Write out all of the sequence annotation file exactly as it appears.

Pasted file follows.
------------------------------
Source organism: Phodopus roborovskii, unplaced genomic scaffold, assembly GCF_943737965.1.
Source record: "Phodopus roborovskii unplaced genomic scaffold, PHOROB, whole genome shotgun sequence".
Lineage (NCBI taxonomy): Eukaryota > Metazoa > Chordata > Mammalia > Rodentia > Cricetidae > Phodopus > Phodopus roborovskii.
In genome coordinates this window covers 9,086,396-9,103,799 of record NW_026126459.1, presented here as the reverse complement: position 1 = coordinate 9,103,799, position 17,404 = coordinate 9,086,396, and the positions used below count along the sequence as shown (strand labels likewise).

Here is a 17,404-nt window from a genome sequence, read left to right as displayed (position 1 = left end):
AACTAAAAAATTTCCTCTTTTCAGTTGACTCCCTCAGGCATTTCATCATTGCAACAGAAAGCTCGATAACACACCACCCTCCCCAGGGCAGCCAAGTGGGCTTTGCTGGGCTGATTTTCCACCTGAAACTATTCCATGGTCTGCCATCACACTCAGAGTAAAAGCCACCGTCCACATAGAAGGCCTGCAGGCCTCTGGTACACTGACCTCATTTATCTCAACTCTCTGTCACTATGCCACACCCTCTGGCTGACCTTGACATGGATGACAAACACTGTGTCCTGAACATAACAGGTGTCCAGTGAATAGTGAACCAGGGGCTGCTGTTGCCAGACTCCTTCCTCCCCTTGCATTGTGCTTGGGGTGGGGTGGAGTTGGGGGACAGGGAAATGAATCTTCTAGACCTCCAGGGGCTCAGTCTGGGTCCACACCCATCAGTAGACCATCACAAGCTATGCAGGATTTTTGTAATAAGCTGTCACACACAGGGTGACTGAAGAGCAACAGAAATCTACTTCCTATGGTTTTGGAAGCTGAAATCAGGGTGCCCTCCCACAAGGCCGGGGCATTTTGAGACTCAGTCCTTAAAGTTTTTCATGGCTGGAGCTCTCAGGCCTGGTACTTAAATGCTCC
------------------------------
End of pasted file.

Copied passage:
Source organism: Phodopus roborovskii, unplaced genomic scaffold, assembly GCF_943737965.1.
Source record: "Phodopus roborovskii unplaced genomic scaffold, PHOROB, whole genome shotgun sequence".
Lineage (NCBI taxonomy): Eukaryota > Metazoa > Chordata > Mammalia > Rodentia > Cricetidae > Phodopus > Phodopus roborovskii.
In genome coordinates this window covers 9,086,396-9,103,799 of record NW_026126459.1, presented here as the reverse complement: position 1 = coordinate 9,103,799, position 17,404 = coordinate 9,086,396, and the positions used below count along the sequence as shown (strand labels likewise).

Here is a 17,404-nt window from a genome sequence, read left to right as displayed (position 1 = left end):
AACTAAAAAATTTCCTCTTTTCAGTTGACTCCCTCAGGCATTTCATCATTGCAACAGAAAGCTCGATAACACACCACCCTCCCCAGGGCAGCCAAGTGGGCTTTGCTGGGCTGATTTTCCACCTGAAACTATTCCATGGTCTGCCATCACACTCAGAGTAAAAGCCACCGTCCACATAGAAGGCCTGCAGGCCTCTGGTACACTGACCTCATTTATCTCAACTCTCTGTCACTATGCCACACCCTCTGGCTGACCTTGACATGGATGACAAACACTGTGTCCTGAACATAACAGGTGTCCAGTGAATAGTGAACCAGGGGCTGCTGTTGCCAGACTCCTTCCTCCCCTTGCATTGTGCTTGGGGTGGGGTGGAGTTGGGGGACAGGGAAATGAATCTTCTAGACCTCCAGGGGCTCAGTCTGGGTCCACACCCATCAGTAGACCATCACAAGCTATGCAGGATTTTTGTAATAAGCTGTCACACACAGGGTGACTGAAGAGCAACAGAAATCTACTTCCTATGGTTTTGGAAGCTGAAATCAGGGTGCCCTCCCACAAGGCCGGGGCATTTTGAGACTCAGTCCTTAAAGTTTTTCATGGCTGGAGCTCTCAGGCCTGGTACTTAAATGCTCC